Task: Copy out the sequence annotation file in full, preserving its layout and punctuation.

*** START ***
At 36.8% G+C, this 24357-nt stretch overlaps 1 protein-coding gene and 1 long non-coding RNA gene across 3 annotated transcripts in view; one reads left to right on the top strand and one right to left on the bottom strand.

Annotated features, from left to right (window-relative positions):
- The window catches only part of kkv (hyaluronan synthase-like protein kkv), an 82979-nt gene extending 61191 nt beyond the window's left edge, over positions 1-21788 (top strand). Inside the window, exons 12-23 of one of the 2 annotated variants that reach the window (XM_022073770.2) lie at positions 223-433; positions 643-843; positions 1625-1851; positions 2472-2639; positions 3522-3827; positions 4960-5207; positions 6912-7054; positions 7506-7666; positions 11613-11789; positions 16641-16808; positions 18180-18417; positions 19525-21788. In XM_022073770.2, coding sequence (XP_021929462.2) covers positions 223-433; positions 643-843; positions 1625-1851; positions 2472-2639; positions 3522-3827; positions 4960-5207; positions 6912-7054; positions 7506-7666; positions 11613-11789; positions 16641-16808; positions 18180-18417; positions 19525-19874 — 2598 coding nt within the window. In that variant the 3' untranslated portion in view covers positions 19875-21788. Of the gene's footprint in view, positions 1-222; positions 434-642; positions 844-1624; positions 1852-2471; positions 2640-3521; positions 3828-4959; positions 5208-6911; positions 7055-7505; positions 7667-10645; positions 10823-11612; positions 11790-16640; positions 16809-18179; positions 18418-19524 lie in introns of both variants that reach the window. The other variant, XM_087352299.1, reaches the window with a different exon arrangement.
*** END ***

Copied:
At 36.8% G+C, this 24357-nt stretch overlaps 1 protein-coding gene and 1 long non-coding RNA gene across 3 annotated transcripts in view; one reads left to right on the top strand and one right to left on the bottom strand.

Annotated features, from left to right (window-relative positions):
- The window catches only part of kkv (hyaluronan synthase-like protein kkv), an 82979-nt gene extending 61191 nt beyond the window's left edge, over positions 1-21788 (top strand). Inside the window, exons 12-23 of one of the 2 annotated variants that reach the window (XM_022073770.2) lie at positions 223-433; positions 643-843; positions 1625-1851; positions 2472-2639; positions 3522-3827; positions 4960-5207; positions 6912-7054; positions 7506-7666; positions 11613-11789; positions 16641-16808; positions 18180-18417; positions 19525-21788. In XM_022073770.2, coding sequence (XP_021929462.2) covers positions 223-433; positions 643-843; positions 1625-1851; positions 2472-2639; positions 3522-3827; positions 4960-5207; positions 6912-7054; positions 7506-7666; positions 11613-11789; positions 16641-16808; positions 18180-18417; positions 19525-19874 — 2598 coding nt within the window. In that variant the 3' untranslated portion in view covers positions 19875-21788. Of the gene's footprint in view, positions 1-222; positions 434-642; positions 844-1624; positions 1852-2471; positions 2640-3521; positions 3828-4959; positions 5208-6911; positions 7055-7505; positions 7667-10645; positions 10823-11612; positions 11790-16640; positions 16809-18179; positions 18418-19524 lie in introns of both variants that reach the window. The other variant, XM_087352299.1, reaches the window with a different exon arrangement.